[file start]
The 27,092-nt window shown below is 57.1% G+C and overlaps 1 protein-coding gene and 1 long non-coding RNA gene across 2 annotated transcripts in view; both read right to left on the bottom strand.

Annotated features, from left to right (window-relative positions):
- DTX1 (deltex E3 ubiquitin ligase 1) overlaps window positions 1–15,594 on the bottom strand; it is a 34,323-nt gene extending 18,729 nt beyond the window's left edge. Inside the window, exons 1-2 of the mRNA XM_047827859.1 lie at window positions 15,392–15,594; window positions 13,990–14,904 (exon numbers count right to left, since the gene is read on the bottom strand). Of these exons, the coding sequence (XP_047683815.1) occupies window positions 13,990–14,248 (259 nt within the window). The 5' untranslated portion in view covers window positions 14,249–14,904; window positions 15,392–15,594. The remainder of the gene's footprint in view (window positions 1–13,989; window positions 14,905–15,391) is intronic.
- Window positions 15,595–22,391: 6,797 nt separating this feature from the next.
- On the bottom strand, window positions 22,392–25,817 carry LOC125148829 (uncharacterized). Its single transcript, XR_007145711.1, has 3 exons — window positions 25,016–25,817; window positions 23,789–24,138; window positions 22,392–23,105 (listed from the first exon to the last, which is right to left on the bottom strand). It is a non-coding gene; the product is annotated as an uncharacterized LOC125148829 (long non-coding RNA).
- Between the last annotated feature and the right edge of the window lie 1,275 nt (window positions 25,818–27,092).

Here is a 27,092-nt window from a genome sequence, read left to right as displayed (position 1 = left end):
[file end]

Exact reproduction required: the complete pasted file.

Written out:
The 27,092-nt window shown below is 57.1% G+C and overlaps 1 protein-coding gene and 1 long non-coding RNA gene across 2 annotated transcripts in view; both read right to left on the bottom strand.

Annotated features, from left to right (window-relative positions):
- DTX1 (deltex E3 ubiquitin ligase 1) overlaps window positions 1–15,594 on the bottom strand; it is a 34,323-nt gene extending 18,729 nt beyond the window's left edge. Inside the window, exons 1-2 of the mRNA XM_047827859.1 lie at window positions 15,392–15,594; window positions 13,990–14,904 (exon numbers count right to left, since the gene is read on the bottom strand). Of these exons, the coding sequence (XP_047683815.1) occupies window positions 13,990–14,248 (259 nt within the window). The 5' untranslated portion in view covers window positions 14,249–14,904; window positions 15,392–15,594. The remainder of the gene's footprint in view (window positions 1–13,989; window positions 14,905–15,391) is intronic.
- Window positions 15,595–22,391: 6,797 nt separating this feature from the next.
- On the bottom strand, window positions 22,392–25,817 carry LOC125148829 (uncharacterized). Its single transcript, XR_007145711.1, has 3 exons — window positions 25,016–25,817; window positions 23,789–24,138; window positions 22,392–23,105 (listed from the first exon to the last, which is right to left on the bottom strand). It is a non-coding gene; the product is annotated as an uncharacterized LOC125148829 (long non-coding RNA).
- Between the last annotated feature and the right edge of the window lie 1,275 nt (window positions 25,818–27,092).

Here is a 27,092-nt window from a genome sequence, read left to right as displayed (position 1 = left end):